“Despite the increasing prominence of these crimes, the law used in New York to prosecute gangs and organized crime organizations does not include a wide variety of cyber and identity crimes,” Senator Peralta said. “That’s not surprising considering that when the Enterprise Corruption Statute was passed in 1986, pagers were the cutting-edge personal technology of the day and the identity theft law did not even exist.”
Queens District Attorney Richard A. Brown, who worked closely with Senator Peralta in drafting the legislation, said, “Those committing the crimes of identity theft are well-organized enterprises that inflict economic harm on a global scale, often leaving multiple victims and significant financial losses in their wake. My office has utilized the enterprise corruption statute in the past to pursue justice against those committing these crimes and this legislative fix to strengthen the law will allow us to do that more efficiently. I thank Senator Peralta for his leadership in introducing this legislation and for recognizing that the law must keep pace with emerging technology.”
Including crimes such as identity theft in the Enterprise Corruption Statute would also save the state money by eliminating duplicative legal proceedings, potentially saving hundreds of thousands of dollars per case.
When a defendant is charged with the crime of enterprise corruption by committing larceny through identity theft, for example, current law requires the defendant be indicted twice for the same underlying actions—one indictment for enterprise corruption and larceny and a second indictment for the identity theft charges.
In turn, a defendant must also be arraigned twice, have bail set twice and have two sets of motions. In the end, a defendant is tried for the same conduct not once, but twice.
In addition to being needlessly costly to the state, the current law is inequitable to defendants, who also face duplicative costs stemming from needing to pay two retainers to defense counsel.
Here’s a small sampling of high-profile cases of new-age organized crime activity: U.S. Says Ring Stole 160 Million Credit Card Numbers; an identity theft ring spearheaded by the Crips, Bloods and a Brooklyn-based gang called the Outlaws stole more than $2 million from New York charities; a cyber-theft of 10 million credit and debit card records was attributed to a New York City based street gang with ties to Central America; a Romanian man with ties to organized crime was charged with stealing at least $1.5 million by installing "skimmer" devices at ATM machines across New York City and Long Island.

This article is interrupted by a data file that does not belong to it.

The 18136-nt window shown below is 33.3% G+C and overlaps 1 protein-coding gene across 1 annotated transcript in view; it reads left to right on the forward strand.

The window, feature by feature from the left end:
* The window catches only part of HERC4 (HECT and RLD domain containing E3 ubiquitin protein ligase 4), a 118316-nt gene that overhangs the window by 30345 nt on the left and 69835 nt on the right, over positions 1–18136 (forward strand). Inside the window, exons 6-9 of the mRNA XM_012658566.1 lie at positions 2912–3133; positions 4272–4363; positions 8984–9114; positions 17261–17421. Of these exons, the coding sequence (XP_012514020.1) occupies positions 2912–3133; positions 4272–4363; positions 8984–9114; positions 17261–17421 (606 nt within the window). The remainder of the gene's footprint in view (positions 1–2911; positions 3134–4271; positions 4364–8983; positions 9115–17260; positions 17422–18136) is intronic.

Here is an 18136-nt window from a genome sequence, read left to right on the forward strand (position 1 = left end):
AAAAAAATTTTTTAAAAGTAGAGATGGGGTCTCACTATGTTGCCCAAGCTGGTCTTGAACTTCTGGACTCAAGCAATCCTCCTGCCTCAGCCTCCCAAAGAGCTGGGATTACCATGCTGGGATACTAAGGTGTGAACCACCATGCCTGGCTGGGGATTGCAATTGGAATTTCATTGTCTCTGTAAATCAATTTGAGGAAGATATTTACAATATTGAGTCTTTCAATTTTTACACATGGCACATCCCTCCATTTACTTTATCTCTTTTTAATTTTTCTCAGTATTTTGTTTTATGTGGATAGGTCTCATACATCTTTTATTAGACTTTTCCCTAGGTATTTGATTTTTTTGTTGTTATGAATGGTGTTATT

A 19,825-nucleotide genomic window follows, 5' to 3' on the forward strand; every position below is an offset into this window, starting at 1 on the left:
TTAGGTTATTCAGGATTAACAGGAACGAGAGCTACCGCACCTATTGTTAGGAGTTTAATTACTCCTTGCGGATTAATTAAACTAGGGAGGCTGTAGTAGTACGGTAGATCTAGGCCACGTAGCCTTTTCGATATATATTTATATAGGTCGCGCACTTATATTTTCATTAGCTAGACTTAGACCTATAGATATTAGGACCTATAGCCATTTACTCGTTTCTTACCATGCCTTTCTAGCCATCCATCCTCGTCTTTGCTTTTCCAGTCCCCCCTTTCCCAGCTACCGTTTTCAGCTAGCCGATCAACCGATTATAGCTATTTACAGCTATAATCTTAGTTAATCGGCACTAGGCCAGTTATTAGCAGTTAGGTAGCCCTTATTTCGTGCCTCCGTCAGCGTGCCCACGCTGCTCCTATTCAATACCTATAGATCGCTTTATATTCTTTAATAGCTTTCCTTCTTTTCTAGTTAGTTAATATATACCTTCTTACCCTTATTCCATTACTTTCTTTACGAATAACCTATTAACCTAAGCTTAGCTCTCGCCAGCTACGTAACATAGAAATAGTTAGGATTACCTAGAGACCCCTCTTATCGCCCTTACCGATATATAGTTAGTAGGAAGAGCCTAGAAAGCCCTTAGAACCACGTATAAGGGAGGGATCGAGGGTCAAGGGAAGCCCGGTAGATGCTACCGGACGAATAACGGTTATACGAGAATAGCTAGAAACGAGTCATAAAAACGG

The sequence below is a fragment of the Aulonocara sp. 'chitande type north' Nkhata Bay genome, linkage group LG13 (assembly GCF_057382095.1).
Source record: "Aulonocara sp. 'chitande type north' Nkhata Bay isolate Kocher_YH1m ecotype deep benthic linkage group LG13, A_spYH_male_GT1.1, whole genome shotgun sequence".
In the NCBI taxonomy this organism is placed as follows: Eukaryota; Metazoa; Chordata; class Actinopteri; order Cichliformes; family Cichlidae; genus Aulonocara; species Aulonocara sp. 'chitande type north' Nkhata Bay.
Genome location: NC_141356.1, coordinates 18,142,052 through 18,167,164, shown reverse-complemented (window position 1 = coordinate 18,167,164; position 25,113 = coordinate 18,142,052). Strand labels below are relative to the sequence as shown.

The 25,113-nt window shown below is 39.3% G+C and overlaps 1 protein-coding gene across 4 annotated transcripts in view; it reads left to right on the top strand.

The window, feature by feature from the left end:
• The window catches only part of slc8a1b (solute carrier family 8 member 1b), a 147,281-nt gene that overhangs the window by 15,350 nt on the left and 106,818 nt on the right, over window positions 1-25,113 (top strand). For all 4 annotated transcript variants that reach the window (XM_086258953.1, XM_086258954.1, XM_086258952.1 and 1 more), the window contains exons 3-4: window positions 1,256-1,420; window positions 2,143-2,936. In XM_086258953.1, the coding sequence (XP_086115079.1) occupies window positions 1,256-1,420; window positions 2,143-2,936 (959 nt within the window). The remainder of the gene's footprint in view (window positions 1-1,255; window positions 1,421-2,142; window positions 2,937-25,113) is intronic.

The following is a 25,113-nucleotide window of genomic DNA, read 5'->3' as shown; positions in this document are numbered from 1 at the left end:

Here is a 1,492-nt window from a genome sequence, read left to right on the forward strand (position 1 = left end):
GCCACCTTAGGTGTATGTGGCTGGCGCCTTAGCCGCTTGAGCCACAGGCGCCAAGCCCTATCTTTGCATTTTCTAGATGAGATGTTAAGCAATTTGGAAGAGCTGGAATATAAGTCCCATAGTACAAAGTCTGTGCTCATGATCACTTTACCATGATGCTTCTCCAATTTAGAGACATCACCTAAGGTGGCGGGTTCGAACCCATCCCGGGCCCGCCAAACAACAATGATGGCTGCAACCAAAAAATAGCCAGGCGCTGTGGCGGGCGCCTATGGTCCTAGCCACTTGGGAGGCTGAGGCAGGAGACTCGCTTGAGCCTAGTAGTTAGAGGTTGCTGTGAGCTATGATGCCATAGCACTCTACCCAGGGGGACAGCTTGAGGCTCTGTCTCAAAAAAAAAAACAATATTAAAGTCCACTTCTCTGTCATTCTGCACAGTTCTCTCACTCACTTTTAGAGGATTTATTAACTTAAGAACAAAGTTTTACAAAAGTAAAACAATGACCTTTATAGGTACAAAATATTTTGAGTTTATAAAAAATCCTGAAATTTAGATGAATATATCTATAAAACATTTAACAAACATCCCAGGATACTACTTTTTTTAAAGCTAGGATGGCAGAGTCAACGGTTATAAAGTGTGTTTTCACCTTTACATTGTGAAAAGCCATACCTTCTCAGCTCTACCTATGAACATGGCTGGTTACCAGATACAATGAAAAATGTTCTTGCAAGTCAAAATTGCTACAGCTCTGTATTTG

“The bill would bring the law into the 21st Century,” Senator Peralta said. “And it would make it easier for police and prosecutors to go after gangs and organized crime syndicates, in addition to saving the state money.”
Believing the political climate is now in their favor, advocates are launching a major push to allow undocumented immigrants to get New York State driver’s licenses.
Members of more than 50 organizations met Tuesday with an umbrella group known as the New York Immigration Coalition to set their campaign in motion.
“We have really decided to go forward, and go forward full steam,” said Steven Choi, the coalition’s executive director. “We are hearing from our members, from Brentwood in Long Island all the way to Buffalo, that driver’s licenses are a major issue.”
ALBANY — Timothy Cardinal Dolan and the state's Catholic bishops have come out strongly in favor of creating a state DREAM Act allowing state financial aid to go to the college kids of undocumented immigrants.
"It's one of our top priorities this year," state Catholic Conference spokesman Dennis Poust said.
The Catholic Conference, a strong advocate for national immigration reform, views the DREAM Act legislation sponsored by Sen. Jose Peralta (D-Queens) and Assemblyman Francisco Moya (D-Queens) as something the state can do in the interim.
Catholic bishops in New York are calling the DREAM Act one of the church’s top priorities for this year’s legislative session. The Church also supports immigration reform on a national level. But with those efforts stalled, attention is shifting to the states, and in this case, the state senate, where it looks like there are not enough votes to pass the bill.
Senator Jose Peralta is trying to convince his colleagues to change their minds. He joined us to discuss.